This principle was affirmed by the Supreme Court in Nezianya v. Okagbue where it was held that “under the native law and custom of Onitsha, a widow’s possession of her deceased husband’s property… however long it is… does not make her owner, she cannot by efflusion of time claim the property as her own…she has however the right to occupy the building or part of it, but this is subject to good behaviour”.
This position was further affirmed by the Supreme Court in Nzekwu v Nzekwu where the court maintained that a widow’s interest in the deceased husband property/house is possessory and not proprietary and as such, she cannot dispose of it.
The only ground in which females can inherit under the Ibo customary law of succession is under the “Nrachi” or “Idegbe” institution. Under this practice, where a man dies without a male child to inherit his estate, the daughter will remain unmarried in her father’s house with the intent of raising children in her father’s home. The legal interest in the decreased father’s estate vests in her until she gives birth, and only her male children can succeed him according to the rule of primogeniture.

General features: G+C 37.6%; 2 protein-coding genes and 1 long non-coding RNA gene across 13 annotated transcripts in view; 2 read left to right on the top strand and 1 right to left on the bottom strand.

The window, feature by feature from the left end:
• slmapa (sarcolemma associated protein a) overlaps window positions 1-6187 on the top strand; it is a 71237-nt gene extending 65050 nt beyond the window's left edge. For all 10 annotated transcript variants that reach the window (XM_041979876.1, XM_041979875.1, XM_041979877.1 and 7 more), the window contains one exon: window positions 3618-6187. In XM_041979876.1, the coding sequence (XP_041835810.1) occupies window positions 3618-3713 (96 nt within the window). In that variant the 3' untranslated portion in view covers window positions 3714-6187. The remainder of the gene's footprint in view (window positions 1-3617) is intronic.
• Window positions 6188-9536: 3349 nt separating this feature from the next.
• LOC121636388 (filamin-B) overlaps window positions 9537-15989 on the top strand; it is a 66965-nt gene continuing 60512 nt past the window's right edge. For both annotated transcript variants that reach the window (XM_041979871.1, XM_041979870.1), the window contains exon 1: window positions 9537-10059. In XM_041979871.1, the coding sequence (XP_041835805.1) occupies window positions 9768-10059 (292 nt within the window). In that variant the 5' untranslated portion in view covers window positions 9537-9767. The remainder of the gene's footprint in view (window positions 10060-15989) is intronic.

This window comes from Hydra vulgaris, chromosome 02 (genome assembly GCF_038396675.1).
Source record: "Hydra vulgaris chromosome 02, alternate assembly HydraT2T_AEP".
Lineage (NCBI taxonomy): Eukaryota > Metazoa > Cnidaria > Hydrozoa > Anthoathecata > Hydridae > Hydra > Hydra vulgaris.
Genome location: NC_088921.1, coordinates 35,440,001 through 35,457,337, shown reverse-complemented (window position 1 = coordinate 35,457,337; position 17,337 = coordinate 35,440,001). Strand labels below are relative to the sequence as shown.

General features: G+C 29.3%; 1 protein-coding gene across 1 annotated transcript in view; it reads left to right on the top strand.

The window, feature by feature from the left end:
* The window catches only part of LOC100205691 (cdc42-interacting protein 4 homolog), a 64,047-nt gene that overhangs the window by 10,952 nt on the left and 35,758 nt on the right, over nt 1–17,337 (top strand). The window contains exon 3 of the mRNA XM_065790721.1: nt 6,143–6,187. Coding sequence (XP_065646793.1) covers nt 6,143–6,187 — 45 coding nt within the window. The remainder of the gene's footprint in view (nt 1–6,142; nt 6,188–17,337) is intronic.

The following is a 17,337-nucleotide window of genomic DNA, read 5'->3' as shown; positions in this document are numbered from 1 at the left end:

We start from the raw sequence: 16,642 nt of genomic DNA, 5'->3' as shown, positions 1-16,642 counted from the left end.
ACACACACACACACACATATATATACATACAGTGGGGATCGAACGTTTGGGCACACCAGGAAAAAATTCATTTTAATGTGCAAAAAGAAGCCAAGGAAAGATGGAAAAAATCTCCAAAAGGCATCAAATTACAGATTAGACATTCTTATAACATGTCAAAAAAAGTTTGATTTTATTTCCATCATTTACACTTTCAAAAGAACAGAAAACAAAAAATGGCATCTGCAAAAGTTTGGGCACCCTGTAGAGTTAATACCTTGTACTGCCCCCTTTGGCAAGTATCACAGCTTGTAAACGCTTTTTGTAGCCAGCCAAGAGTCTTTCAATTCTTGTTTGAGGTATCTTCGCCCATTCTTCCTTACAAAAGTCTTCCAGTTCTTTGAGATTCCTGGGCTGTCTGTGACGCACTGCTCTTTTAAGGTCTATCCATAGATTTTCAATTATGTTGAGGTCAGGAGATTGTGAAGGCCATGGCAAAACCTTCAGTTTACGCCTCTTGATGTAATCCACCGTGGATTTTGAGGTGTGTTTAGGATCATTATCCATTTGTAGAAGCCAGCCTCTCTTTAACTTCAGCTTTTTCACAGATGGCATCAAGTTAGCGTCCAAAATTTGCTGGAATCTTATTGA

However, where a female dies being unmarried and not a “Idegbe” her estate is inherited by her full blood brothers or father by default; and where there is no surviving father or brothers, the half brothers will inherit her. The sisters can never inherit her.
Where the female is married and she has properties which she acquired before marriage, such reverts back to the maiden family; but movable properties acquired by the wife before manage if taken by her to her husband’s house, goes to the husband or his family on her death. Properties acquired by a married woman after her marriage goes to her husband and his family on her deathpersonalities like pots, cloths etc of a deceased wife, goes to the daughters.
LEGISLATIVE INTERVENTION AS REGARDS IBO CUSTOMARY LAW OF SUCCESSION
1. THE CONSTITUTION